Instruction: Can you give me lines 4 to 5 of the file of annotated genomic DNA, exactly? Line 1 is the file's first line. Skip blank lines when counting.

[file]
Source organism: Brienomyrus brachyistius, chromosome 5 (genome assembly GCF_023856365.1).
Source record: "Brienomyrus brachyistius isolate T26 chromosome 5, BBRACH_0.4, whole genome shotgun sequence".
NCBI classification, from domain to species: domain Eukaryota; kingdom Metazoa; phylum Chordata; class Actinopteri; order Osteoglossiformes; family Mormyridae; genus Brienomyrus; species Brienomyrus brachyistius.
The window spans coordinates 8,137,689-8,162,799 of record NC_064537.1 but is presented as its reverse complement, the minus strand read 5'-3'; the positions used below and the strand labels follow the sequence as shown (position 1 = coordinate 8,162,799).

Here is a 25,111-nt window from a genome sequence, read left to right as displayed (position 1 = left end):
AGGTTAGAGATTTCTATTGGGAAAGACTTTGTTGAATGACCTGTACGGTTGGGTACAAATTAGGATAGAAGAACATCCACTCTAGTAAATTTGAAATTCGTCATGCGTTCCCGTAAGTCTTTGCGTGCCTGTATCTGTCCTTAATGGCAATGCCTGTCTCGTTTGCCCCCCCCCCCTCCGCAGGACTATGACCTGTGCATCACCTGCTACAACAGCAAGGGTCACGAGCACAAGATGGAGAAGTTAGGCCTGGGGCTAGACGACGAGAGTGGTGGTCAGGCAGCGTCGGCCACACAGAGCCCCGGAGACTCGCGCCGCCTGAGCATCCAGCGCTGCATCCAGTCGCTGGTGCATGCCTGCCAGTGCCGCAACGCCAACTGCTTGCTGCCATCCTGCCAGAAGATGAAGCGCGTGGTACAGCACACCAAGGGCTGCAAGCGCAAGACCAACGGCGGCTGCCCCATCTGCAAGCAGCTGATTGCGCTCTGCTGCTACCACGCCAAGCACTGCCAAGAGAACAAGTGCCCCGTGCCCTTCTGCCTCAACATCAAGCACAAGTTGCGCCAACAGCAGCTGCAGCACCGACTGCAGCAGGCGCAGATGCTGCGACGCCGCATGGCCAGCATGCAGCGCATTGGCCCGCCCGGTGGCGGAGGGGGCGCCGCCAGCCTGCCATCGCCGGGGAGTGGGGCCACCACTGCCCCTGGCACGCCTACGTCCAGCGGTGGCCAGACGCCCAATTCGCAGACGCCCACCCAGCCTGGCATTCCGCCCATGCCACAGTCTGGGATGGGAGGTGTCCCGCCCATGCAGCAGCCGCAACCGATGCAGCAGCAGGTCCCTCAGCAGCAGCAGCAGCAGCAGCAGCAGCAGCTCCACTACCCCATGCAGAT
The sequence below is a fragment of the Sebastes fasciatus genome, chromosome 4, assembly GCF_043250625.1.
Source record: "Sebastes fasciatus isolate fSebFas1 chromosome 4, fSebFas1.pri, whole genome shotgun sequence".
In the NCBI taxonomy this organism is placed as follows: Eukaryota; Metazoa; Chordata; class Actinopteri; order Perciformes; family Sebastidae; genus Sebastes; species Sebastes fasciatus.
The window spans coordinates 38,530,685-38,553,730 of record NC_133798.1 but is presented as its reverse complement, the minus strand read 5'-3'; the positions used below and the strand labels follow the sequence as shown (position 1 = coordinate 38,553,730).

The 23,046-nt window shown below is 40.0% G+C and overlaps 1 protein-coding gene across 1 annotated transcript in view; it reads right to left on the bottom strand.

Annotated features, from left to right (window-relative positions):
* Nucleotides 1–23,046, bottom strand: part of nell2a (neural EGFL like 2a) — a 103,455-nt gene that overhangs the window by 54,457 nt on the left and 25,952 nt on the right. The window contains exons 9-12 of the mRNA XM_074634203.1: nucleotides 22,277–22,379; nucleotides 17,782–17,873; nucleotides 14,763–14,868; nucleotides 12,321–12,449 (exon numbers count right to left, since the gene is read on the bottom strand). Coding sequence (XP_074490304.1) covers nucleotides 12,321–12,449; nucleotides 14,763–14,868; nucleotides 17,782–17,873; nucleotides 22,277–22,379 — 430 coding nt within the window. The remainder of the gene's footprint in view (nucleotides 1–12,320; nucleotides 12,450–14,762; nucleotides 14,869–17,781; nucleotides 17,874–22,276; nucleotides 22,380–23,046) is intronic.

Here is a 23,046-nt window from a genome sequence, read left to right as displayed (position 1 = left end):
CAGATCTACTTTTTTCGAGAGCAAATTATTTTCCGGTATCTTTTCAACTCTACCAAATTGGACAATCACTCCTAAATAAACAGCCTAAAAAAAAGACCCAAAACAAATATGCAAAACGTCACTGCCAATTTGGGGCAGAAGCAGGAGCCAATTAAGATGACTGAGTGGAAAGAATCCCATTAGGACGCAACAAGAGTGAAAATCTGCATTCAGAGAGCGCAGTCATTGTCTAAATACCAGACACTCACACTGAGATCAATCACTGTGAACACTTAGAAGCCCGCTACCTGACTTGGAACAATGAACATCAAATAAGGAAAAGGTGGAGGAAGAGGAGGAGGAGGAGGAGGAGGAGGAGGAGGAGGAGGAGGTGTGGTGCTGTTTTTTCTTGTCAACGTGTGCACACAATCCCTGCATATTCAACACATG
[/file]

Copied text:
The window spans coordinates 8,137,689-8,162,799 of record NC_064537.1 but is presented as its reverse complement, the minus strand read 5'-3'; the positions used below and the strand labels follow the sequence as shown (position 1 = coordinate 8,162,799).

Here is a 25,111-nt window from a genome sequence, read left to right as displayed (position 1 = left end):